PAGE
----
There is a very long history going back even before the constitution was written of the founding fathers understanding that Congress could not keep secrets and John Jay himself explained that under the new constitution, this was during the ratification debates, the president would be let free to manage the business of intelligence as prudence might suggest. And throughout nearly 200 years of our history, it was understood that neither the courts nor Congress had any role in the intelligence business. That was an exclusive presidential prerogative.

ANGLE: Now, members of Congress will say, especially the critics will say, look, we passed the law you were talking about in 1978, the Foreign Intelligence Surveillance Act, and created a FISA court to deal with these things, precisely because we wanted to govern how the president exercised his power to use wiretaps.

TURNER: I think you are exactly right. And the same reason they passed the war powers resolution trying to control how the president made decisions in the military area short of war. And I think there is a broad recognition that now they exceeded their constitutional power there just as I believe — I worked in the Senate when FISA was passed. And it is my view then, and it’s my view now that they were usurping presidential power.

All of the presidents have said the president has power to conduct warrantless national security — foreign national security wiretaps for counterterrorism, counterintelligence purposes, and every president has said while we find the FISA statute to create a useful process, it does not take away from the president the higher power, the independent power given to him by the American people through the Constitution that he is using to try to save lives. That is the key here; this is the purpose for these intercepts — to try to identify terrorists and to stop attacks on the American people.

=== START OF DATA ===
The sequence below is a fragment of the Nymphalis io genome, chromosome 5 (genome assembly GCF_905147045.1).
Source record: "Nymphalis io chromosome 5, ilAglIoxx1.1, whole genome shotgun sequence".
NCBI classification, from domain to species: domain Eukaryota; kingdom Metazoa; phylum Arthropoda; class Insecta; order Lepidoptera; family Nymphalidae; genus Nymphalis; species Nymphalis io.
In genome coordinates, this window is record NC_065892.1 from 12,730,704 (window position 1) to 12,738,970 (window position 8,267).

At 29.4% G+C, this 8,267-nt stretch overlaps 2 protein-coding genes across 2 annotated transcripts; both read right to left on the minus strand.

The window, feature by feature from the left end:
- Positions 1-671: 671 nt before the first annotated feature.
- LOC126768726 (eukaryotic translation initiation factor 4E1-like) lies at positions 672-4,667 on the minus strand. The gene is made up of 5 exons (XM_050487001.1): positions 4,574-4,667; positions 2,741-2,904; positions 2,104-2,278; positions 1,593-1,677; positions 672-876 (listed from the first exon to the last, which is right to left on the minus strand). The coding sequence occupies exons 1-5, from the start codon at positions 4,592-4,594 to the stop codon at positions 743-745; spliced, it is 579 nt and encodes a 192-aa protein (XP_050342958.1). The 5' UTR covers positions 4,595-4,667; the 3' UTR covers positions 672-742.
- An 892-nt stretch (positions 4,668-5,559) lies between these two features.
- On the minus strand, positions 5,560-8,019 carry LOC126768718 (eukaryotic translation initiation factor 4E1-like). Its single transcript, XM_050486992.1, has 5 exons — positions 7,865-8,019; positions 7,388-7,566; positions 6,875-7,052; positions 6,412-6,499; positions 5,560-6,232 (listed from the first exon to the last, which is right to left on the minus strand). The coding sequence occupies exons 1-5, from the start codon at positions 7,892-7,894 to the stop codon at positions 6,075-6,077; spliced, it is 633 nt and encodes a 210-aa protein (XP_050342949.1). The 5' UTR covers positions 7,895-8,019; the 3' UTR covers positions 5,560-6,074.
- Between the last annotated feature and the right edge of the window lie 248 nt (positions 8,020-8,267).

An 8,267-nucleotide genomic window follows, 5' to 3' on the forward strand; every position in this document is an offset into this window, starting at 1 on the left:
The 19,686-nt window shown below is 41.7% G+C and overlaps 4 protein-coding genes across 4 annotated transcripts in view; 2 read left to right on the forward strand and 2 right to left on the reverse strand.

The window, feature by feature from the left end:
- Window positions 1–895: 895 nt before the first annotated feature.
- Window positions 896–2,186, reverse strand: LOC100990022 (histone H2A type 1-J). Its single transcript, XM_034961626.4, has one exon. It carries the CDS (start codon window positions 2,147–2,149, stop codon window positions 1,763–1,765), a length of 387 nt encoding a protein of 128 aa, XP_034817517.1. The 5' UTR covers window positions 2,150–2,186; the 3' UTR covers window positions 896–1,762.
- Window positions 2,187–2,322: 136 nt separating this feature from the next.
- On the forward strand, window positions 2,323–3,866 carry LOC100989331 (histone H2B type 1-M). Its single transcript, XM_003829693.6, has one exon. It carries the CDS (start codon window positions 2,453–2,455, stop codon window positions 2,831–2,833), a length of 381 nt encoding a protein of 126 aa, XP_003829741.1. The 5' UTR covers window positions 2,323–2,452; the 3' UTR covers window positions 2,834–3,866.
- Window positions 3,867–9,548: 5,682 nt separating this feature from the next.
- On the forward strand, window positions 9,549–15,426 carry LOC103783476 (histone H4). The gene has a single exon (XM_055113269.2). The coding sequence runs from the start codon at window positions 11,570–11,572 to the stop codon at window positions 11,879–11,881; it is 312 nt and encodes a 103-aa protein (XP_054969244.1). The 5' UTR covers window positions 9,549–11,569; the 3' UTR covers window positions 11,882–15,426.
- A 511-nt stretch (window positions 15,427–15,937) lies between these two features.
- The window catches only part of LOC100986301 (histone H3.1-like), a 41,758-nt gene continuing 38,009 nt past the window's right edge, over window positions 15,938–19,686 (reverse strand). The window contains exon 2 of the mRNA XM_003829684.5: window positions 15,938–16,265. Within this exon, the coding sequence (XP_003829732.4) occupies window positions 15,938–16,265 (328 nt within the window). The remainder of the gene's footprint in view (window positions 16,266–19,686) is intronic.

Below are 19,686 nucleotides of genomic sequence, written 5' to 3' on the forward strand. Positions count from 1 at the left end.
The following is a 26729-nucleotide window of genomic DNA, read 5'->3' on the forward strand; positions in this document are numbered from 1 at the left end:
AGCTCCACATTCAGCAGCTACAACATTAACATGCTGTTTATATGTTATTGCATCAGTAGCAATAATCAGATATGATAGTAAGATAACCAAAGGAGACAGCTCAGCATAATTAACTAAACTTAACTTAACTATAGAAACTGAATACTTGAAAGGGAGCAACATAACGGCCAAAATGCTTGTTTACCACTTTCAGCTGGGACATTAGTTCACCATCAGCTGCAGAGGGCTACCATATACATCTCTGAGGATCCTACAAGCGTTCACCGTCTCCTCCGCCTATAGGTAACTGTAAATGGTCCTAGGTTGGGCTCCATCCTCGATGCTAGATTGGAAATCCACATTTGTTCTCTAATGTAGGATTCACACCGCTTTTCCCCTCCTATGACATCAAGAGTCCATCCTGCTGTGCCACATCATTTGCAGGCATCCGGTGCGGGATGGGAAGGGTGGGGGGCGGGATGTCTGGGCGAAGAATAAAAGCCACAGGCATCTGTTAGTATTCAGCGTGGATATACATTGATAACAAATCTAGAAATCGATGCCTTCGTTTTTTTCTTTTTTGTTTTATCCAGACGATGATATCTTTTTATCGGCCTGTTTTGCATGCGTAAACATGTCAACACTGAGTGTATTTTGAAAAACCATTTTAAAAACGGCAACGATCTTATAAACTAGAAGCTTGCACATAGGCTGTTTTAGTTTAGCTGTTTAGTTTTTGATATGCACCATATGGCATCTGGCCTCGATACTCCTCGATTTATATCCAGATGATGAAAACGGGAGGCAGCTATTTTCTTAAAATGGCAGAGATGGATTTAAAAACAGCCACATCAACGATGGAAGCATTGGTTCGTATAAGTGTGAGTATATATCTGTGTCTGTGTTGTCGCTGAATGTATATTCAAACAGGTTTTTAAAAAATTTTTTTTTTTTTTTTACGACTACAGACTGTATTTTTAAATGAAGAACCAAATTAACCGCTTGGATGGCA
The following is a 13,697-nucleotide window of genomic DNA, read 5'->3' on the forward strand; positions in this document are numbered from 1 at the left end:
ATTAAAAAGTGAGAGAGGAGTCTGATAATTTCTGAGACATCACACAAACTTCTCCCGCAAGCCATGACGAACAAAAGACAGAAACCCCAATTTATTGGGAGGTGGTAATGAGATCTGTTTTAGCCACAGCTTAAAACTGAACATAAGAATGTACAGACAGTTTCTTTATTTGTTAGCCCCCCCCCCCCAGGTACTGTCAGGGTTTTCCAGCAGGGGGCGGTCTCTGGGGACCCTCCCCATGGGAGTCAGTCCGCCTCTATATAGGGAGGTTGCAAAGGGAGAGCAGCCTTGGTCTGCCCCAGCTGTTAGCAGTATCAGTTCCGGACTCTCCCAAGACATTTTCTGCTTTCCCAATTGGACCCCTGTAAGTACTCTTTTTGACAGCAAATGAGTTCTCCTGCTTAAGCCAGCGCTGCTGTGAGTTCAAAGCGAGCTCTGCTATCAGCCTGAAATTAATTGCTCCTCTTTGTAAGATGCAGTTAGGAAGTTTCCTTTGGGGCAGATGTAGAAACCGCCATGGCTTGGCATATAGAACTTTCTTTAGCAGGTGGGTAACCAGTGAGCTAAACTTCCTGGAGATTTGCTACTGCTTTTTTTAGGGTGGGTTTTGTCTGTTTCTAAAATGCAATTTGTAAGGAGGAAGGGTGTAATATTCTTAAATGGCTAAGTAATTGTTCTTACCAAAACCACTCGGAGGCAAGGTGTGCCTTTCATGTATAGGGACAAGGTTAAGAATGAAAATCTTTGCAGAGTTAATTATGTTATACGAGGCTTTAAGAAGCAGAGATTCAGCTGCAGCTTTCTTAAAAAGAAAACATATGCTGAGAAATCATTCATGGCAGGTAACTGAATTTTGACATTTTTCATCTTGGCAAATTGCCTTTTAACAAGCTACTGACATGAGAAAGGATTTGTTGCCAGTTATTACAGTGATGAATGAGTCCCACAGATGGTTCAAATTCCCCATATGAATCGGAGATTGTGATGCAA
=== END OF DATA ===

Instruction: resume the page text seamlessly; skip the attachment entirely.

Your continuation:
ANGLE: Now, you know, it’s interesting, because a lot of the critics say flatly, this is illegal, that it is clearly illegal that we know it’s illegal, although none of us really know exactly what the NSA is doing here. You take the opposite position and say it is clearly legal. How is it that we can have such different views of the same act?

TURNER: Well, first of all, at issue here, the president may well be violating terms of the statute. I think that’s arguable. The statute is somewhat vague in a few areas. But if he has independent authority, as every president has claimed, as every attorney general has claimed, as Congress has repeatedly acknowledged, even in the 1968 crimes bill that set up the wiretap procedure, Congress exempted the president’s national security wiretaps from coverage. They understood that was a constitutionally based power.

I think a lot of the commentary that I’ve heard from critics is just ignorant of this history of presidential control over intelligence, and also they are focusing only on the statute and not on the fact that the constitution gives the president powers.

We can only amend the constitution in certain ways. That does not include by a simple statute enacted by Congress. What the critics are claiming, or what they seem to be thinking, when Congress passes a resolution, it amends the constitution.

ANGLE: Got to go. Bob Turner, thanks very much for joining us.

Watch "Special Report With Brit Hume" weeknights at 6 p.m. EST.